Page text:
The Senate voted 49-46 on Wednesday to confirm business lawyer Peter Robb as the next general counsel for the National Labor Relations Board, the main federal labor law enforcement agency.

Robb replaces President Obama's appointee, Richard Griffin, who gained a reputation for pro-labor activism during his time on the board.

Robb was the attorney who litigated President Reagan's firing of the striking Air Traffic Controllers Association members in 1981. The move is generally considered a watershed moment in labor history, one that greatly weakened union political power in Washington D.C.

Robb, a Vermont resident, has practiced labor law at the firm Downs Rachlin Martin since 1995.

While his new title implies an advisory role, the general counsel position is functionally the chief executive officer at the NLRB. The agency is overseen by a five-member board, but the general counsel manages the agency's day-to-day activities and can initiate enforcement activities on his own. The board has about 1,600 employees, the vast majority of which report directly to the general counsel.

"I have always believed in the core values expressed in the [National Labor Relations] Act, which can be paraphrased as protecting the rights of employees to engage in union or other protected, concerted activity with respect to wages, hours and working conditions as well as the rights of employees to refrain from such activity," Robb said at his Senate confirmation hearing last month. "And once employees have freely chosen a labor organization to represent them, the act promotes collective bargaining. I believe these principles are the foundations of our successful economic system."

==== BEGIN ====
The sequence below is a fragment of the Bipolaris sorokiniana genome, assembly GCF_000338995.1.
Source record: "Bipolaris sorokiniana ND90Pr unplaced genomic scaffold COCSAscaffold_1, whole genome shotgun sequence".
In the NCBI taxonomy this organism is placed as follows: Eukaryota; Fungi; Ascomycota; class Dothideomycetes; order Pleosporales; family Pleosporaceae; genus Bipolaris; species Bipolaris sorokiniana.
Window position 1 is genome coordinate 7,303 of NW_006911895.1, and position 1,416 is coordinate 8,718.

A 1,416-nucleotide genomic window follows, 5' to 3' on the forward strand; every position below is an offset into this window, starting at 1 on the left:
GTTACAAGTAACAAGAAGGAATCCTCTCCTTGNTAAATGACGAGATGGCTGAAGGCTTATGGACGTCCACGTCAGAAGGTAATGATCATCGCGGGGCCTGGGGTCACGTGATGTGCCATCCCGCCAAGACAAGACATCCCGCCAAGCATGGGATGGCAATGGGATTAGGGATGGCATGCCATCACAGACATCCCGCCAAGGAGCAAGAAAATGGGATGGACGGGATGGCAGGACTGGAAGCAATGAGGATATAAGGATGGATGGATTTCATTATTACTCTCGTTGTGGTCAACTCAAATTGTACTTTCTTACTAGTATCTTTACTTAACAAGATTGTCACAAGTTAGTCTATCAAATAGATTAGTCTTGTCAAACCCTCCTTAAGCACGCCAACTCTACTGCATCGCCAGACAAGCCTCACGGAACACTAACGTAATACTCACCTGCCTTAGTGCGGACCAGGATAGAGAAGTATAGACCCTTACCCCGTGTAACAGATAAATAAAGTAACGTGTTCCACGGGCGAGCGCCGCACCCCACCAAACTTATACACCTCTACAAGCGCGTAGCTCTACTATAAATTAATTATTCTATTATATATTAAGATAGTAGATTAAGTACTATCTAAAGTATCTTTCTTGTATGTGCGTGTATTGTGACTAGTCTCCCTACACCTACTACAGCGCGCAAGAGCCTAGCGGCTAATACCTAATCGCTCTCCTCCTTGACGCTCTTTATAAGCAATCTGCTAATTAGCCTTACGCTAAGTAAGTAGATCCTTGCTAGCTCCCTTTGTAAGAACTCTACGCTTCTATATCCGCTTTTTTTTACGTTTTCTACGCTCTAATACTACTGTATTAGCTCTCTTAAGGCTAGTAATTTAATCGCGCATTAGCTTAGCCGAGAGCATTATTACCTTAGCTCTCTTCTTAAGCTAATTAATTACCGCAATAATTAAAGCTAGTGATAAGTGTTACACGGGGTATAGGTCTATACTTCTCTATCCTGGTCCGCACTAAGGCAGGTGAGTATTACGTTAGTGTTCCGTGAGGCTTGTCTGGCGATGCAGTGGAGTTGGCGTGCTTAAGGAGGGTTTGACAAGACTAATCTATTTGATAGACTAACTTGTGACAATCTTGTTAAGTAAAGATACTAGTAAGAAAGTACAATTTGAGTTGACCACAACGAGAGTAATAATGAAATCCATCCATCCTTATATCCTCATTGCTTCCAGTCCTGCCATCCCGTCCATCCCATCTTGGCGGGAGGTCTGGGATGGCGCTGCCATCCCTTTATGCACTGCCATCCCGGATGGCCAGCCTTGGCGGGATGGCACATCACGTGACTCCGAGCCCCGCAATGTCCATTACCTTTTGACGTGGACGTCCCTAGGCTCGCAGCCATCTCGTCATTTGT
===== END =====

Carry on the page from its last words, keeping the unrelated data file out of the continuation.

Robb's statement indicates he would make it a priority for the board to ensure the rights of employees who dissent from their union's positions, and that he would set a higher bar for unions to prove that they have majority support of workers before certifying an election.

That would be a stark contrast from his predecessor. Griffin was a formerly a top lawyer for the International Union of Operating Engineers, before being confirmed as general counsel in 2013 in a deal with Senate Republicans. He aggressively sought to reinterpret old workplace rules to aid labor organizing, most notably by expanding the board's joint employer rule.

"As General Counsel of the National Labor Relations Board, Peter Robb will have an opportunity to help restore the labor board to the role of a neutral umpire in labor disputes after years of the board acting more like an advocate for organized labor under the previous administration. Mr. Robb will have the important role of protecting workers’ rights and assisting employers if some of their employees want to form a union," said Sen. Lamar Alexander, R-Tenn., chairman of the Health, Education Labor and Pensions Committee, after Robb was confirmed.